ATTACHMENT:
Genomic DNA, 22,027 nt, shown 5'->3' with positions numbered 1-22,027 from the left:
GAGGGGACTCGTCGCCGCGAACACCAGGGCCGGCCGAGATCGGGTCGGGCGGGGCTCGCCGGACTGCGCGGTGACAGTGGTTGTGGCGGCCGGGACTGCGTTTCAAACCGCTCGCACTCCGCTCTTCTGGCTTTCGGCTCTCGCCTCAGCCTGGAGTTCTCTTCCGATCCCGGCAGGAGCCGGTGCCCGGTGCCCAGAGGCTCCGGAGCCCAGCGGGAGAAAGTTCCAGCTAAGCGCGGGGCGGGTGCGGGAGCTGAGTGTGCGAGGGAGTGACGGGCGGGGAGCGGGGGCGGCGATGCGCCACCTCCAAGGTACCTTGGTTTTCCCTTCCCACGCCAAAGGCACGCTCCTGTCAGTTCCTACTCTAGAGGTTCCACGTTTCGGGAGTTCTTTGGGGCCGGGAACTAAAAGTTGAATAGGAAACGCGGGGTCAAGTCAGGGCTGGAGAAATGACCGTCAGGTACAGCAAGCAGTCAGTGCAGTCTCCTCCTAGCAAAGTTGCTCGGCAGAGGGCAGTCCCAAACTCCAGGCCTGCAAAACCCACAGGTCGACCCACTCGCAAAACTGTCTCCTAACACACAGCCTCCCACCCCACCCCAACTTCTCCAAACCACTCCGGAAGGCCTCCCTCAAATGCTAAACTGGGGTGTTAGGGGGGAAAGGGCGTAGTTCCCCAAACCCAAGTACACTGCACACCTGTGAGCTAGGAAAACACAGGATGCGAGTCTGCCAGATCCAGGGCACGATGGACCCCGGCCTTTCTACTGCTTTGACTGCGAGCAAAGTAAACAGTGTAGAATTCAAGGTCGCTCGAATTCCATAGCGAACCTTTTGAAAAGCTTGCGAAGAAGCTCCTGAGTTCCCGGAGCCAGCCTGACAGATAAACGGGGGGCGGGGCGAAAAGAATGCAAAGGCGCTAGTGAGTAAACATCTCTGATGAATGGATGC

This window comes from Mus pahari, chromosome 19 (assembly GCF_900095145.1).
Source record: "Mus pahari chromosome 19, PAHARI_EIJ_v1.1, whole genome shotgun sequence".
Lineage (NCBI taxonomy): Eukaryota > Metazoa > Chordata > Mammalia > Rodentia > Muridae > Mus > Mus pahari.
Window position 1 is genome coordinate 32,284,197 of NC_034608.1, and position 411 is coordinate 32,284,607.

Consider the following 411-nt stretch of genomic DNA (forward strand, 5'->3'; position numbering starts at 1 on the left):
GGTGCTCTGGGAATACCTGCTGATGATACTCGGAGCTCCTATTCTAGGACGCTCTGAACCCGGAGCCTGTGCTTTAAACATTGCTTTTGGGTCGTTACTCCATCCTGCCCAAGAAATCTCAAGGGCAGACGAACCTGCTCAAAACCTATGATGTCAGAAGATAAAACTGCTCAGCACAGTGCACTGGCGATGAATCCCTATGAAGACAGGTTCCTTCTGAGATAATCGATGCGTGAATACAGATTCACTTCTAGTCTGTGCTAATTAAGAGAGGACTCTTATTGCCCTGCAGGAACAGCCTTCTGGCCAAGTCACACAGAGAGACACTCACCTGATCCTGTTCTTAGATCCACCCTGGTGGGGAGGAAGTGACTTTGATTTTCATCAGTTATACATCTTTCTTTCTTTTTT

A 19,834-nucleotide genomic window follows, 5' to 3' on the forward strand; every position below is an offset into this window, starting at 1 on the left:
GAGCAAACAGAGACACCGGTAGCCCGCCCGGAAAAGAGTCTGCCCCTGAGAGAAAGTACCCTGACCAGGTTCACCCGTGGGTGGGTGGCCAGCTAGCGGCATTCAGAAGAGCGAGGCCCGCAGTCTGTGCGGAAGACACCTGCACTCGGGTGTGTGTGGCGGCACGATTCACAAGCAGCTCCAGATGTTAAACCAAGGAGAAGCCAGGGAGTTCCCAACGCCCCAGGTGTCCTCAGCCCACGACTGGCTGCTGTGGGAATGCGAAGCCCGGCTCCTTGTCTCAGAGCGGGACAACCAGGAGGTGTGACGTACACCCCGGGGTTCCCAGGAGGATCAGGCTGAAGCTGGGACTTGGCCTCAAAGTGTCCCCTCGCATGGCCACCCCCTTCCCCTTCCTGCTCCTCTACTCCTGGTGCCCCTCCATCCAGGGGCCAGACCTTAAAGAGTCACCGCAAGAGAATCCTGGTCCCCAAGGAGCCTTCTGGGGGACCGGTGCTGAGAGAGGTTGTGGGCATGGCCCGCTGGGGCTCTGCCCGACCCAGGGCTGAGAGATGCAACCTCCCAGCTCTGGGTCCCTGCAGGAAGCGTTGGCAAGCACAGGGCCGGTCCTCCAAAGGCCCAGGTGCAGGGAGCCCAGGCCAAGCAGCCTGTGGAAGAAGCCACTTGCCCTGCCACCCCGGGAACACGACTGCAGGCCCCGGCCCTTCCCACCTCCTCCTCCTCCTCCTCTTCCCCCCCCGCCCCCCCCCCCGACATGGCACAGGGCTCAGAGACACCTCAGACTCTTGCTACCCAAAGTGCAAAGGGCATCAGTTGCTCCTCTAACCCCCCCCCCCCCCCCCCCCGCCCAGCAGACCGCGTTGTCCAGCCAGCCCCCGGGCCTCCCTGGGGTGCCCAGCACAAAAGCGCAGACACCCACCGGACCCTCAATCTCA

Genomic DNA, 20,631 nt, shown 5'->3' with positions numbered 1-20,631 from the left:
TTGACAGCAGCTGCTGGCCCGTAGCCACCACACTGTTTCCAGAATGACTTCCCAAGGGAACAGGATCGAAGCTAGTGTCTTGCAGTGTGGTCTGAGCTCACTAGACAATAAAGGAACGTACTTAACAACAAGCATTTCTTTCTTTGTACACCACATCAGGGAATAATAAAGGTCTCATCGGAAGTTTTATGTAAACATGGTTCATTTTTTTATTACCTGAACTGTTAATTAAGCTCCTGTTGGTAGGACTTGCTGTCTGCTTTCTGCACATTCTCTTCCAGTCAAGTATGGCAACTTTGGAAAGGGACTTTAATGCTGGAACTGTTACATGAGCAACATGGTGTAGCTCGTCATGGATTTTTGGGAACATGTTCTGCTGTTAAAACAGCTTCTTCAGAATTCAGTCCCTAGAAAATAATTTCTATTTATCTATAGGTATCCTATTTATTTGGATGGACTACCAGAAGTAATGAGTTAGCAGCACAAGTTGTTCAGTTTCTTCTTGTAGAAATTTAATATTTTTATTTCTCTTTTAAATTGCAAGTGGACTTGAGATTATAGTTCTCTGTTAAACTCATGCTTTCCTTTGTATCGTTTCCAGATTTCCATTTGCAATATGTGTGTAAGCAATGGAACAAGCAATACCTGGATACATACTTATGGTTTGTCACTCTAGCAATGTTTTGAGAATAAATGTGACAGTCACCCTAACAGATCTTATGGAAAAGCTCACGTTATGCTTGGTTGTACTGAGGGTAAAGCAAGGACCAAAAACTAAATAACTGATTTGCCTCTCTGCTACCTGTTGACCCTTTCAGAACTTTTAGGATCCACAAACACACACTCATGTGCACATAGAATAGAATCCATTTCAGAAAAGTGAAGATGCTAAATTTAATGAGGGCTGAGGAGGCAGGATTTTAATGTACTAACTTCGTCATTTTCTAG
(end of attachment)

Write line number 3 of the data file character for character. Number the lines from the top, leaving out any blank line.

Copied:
This window comes from Mus pahari, chromosome 19 (assembly GCF_900095145.1).